One day back in 2007, some forward-thinkers at Rovi Corporation started throwing around ideas. “If we were to connect Blu-Ray players, what could we do with them?” At that time, Netflix was one of Rovi’s customers and there was no simple way to stream Netflix content directly onto TVs. Rovi saw connected Blu-Ray players as a possible solution to that problem. So Rovi started talking with manufacturers and gauging their interest in creating connected boxes.
The Blu-Ray player manufacturers didn’t need much convincing. The BOM cost adder to create a connected product was negligible. Yet the added value and product differentiation that connectivity created was huge. And there’s more: Netflix struck a deal with the manufacturers, agreeing to pay them a flat rate for every new customer that the connected Blu-Ray players brought to Netflix.
The connected players got a lot of preferential treatment from retailers, too. Best Buy, for example, promoted the heck out of the connected players as a way to promote their own alternative to Netflix, CinemaNow. Many other companies, such as Rovi, benefited from the new capabilities of the connected players. Rovi sold extra content through the connected players and embedded customized ads directly into the user interface.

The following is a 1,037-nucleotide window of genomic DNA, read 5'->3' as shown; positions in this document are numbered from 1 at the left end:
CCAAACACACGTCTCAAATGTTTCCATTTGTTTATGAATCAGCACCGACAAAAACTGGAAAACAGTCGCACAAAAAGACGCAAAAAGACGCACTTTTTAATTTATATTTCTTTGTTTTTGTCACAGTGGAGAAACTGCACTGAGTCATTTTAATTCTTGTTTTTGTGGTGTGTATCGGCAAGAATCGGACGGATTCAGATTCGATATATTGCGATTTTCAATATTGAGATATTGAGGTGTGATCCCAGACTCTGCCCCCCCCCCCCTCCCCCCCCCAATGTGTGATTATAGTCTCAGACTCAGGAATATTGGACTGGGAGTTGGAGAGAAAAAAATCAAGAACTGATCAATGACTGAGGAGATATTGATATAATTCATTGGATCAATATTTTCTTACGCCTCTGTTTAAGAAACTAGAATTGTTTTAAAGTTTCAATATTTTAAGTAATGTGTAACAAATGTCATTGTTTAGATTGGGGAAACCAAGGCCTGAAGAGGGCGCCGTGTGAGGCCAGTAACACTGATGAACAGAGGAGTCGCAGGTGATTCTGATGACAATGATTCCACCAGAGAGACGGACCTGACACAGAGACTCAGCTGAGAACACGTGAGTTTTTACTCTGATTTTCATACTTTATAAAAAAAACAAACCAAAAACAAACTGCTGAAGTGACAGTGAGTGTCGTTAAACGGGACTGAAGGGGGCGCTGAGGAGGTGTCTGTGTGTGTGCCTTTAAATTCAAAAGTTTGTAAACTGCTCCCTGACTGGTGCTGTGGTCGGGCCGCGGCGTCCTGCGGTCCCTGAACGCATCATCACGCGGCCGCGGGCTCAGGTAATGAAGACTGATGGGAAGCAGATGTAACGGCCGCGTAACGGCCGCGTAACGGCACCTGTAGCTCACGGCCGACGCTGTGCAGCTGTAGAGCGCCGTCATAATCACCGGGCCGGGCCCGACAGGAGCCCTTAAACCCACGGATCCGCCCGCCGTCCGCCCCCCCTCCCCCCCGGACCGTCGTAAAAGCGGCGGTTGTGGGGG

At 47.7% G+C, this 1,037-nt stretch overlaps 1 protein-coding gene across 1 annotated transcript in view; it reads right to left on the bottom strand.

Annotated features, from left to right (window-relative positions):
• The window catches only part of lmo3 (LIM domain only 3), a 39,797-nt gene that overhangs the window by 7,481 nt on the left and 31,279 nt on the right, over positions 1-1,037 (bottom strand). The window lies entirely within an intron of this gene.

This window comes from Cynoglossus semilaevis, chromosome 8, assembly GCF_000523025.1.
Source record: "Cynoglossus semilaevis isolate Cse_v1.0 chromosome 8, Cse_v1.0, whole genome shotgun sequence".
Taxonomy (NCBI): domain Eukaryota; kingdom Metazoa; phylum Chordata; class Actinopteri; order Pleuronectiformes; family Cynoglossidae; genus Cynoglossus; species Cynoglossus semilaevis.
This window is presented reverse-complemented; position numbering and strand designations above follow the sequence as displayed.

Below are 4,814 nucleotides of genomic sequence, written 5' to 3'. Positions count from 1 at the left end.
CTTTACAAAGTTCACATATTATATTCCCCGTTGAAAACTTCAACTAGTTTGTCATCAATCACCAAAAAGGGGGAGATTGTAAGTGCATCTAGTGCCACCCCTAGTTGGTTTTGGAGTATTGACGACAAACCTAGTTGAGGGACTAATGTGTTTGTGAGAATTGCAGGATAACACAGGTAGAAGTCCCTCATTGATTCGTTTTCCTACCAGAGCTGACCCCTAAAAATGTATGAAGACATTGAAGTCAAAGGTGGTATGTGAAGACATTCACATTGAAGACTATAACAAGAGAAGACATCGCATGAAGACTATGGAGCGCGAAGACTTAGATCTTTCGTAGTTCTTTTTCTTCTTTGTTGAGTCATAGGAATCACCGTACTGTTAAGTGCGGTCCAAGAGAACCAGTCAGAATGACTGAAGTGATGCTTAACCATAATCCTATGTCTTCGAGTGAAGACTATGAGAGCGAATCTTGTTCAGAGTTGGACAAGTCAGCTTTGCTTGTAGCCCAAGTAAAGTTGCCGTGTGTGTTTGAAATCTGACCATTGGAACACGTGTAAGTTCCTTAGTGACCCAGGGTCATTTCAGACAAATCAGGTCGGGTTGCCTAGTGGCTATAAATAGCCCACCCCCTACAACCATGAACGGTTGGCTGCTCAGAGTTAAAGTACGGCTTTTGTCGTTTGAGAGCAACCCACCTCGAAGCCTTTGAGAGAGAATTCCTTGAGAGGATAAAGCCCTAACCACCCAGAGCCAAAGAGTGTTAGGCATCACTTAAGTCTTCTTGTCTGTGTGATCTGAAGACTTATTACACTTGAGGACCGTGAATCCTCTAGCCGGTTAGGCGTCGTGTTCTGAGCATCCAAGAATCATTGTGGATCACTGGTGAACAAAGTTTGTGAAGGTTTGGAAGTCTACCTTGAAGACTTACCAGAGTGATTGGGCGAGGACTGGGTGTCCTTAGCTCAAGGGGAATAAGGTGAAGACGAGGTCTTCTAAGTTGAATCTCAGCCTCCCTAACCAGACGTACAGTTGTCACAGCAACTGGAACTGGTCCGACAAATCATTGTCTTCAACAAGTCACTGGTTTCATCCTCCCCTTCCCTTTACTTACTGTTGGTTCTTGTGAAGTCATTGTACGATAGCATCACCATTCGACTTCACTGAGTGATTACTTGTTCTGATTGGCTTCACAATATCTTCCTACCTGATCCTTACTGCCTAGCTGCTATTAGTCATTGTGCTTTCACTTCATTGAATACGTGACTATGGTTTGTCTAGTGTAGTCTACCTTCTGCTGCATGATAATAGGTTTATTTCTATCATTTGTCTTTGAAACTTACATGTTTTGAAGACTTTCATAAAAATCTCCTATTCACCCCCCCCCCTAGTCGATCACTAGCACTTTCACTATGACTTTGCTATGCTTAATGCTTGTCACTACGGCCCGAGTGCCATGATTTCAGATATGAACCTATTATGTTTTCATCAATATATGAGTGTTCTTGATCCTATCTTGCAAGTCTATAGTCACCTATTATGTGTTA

And that’s how connectivity added value and created new revenue for Blu-Ray manufacturers. It all started with a simple question: “if we were to connect Blu-Ray players, what could we do with them?” Now ask yourself, if you were to connect your products, what could you do with them? Think about that, then email us at firstname.lastname@example.org and we can talk about how to turn that little idea into a big reality.
By: Shane Dyer, President of Arrayent